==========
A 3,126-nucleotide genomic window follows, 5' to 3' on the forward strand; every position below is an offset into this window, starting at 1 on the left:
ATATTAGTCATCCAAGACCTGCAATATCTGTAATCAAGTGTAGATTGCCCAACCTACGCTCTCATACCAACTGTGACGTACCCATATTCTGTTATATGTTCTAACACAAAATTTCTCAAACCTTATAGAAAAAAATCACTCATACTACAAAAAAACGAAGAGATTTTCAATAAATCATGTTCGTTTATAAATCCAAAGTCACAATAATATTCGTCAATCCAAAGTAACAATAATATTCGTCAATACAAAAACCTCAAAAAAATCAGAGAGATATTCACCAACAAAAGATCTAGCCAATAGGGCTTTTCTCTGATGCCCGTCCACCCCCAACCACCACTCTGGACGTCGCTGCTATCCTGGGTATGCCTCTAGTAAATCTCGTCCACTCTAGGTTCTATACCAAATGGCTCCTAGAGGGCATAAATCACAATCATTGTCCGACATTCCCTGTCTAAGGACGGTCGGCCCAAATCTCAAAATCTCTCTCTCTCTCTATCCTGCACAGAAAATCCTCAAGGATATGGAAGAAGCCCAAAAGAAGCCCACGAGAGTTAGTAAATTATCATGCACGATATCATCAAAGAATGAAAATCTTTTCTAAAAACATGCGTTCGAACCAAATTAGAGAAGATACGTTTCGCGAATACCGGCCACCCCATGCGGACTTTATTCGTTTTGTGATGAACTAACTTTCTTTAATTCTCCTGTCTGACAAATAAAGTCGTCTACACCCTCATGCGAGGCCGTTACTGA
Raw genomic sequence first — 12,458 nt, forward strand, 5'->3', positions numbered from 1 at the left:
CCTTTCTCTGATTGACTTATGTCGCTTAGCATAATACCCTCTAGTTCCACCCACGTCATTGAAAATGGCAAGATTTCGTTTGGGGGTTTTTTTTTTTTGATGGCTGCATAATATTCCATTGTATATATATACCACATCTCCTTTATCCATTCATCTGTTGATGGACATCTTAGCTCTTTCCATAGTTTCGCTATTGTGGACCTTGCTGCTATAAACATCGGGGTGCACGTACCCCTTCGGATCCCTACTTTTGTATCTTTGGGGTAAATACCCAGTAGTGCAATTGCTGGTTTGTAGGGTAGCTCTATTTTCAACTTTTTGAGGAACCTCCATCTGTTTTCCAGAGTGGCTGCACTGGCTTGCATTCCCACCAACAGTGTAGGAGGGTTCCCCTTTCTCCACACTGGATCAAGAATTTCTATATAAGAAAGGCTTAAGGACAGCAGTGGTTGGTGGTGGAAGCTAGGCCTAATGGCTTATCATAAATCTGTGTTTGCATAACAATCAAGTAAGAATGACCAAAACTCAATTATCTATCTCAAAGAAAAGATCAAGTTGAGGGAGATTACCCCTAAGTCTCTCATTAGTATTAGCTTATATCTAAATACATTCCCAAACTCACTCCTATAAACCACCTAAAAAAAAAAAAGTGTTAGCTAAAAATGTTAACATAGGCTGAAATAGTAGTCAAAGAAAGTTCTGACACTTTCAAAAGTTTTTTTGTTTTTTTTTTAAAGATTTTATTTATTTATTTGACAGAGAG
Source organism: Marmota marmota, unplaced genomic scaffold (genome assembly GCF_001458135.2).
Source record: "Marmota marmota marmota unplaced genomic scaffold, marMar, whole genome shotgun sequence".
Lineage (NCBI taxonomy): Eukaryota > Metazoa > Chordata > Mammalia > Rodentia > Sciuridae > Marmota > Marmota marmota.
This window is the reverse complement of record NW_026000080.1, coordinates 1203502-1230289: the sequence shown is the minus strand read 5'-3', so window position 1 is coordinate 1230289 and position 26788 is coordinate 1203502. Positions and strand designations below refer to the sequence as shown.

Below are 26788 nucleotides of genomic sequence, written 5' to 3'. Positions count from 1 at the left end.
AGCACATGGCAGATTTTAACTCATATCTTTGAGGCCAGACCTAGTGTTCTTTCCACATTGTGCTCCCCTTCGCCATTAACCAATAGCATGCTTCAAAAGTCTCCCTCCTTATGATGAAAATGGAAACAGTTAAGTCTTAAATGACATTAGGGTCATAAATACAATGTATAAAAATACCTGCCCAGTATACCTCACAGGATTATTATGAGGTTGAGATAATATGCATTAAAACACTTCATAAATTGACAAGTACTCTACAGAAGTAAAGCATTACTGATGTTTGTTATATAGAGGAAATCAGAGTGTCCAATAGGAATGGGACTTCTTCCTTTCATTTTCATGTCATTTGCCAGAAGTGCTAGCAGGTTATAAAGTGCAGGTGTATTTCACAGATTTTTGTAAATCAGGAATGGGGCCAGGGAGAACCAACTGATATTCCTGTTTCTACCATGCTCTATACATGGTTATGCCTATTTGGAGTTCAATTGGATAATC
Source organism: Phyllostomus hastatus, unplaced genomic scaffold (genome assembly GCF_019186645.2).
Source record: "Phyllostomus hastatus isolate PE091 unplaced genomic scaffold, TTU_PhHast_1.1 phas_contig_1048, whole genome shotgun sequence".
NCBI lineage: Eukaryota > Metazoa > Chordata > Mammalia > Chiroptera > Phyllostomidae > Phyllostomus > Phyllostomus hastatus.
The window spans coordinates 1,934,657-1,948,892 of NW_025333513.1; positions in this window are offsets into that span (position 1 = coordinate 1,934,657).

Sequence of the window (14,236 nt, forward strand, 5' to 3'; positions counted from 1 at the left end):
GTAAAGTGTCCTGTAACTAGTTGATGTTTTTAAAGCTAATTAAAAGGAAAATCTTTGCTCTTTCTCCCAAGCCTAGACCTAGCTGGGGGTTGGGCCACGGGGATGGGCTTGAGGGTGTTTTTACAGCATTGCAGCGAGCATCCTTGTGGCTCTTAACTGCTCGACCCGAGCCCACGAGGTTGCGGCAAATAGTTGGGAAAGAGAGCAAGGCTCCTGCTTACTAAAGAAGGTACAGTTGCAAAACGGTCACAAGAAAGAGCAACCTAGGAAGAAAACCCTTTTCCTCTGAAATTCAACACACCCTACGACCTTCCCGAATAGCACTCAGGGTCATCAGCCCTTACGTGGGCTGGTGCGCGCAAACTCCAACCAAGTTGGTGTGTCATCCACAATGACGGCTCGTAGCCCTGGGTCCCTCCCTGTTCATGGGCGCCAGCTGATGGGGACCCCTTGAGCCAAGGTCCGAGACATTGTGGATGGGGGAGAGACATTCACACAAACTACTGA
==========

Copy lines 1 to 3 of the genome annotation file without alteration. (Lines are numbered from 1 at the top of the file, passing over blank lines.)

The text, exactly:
A 3,126-nucleotide genomic window follows, 5' to 3' on the forward strand; every position below is an offset into this window, starting at 1 on the left:
ATATTAGTCATCCAAGACCTGCAATATCTGTAATCAAGTGTAGATTGCCCAACCTACGCTCTCATACCAACTGTGACGTACCCATATTCTGTTATATGTTCTAACACAAAATTTCTCAAACCTTATAGAAAAAAATCACTCATACTACAAAAAAACGAAGAGATTTTCAATAAATCATGTTCGTTTATAAATCCAAAGTCACAATAATATTCGTCAATCCAAAGTAACAATAATATTCGTCAATACAAAAACCTCAAAAAAATCAGAGAGATATTCACCAACAAAAGATCTAGCCAATAGGGCTTTTCTCTGATGCCCGTCCACCCCCAACCACCACTCTGGACGTCGCTGCTATCCTGGGTATGCCTCTAGTAAATCTCGTCCACTCTAGGTTCTATACCAAATGGCTCCTAGAGGGCATAAATCACAATCATTGTCCGACATTCCCTGTCTAAGGACGGTCGGCCCAAATCTCAAAATCTCTCTCTCTCTCTATCCTGCACAGAAAATCCTCAAGGATATGGAAGAAGCCCAAAAGAAGCCCACGAGAGTTAGTAAATTATCATGCACGATATCATCAAAGAATGAAAATCTTTTCTAAAAACATGCGTTCGAACCAAATTAGAGAAGATACGTTTCGCGAATACCGGCCACCCCATGCGGACTTTATTCGTTTTGTGATGAACTAACTTTCTTTAATTCTCCTGTCTGACAAATAAAGTCGTCTACACCCTCATGCGAGGCCGTTACTGA
Raw genomic sequence first — 12,458 nt, forward strand, 5'->3', positions numbered from 1 at the left: